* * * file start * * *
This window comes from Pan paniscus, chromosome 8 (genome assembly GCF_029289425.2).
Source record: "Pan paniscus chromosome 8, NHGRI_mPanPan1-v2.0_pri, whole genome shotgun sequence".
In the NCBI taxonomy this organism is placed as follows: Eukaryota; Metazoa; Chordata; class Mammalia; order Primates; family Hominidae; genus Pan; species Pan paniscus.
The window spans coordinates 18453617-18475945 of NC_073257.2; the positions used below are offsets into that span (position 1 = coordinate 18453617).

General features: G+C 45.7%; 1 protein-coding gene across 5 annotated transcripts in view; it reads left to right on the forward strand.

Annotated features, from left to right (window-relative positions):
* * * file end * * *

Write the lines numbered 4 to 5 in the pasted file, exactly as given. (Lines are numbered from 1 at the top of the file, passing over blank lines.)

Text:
The window spans coordinates 18453617-18475945 of NC_073257.2; the positions used below are offsets into that span (position 1 = coordinate 18453617).

General features: G+C 45.7%; 1 protein-coding gene across 5 annotated transcripts in view; it reads left to right on the forward strand.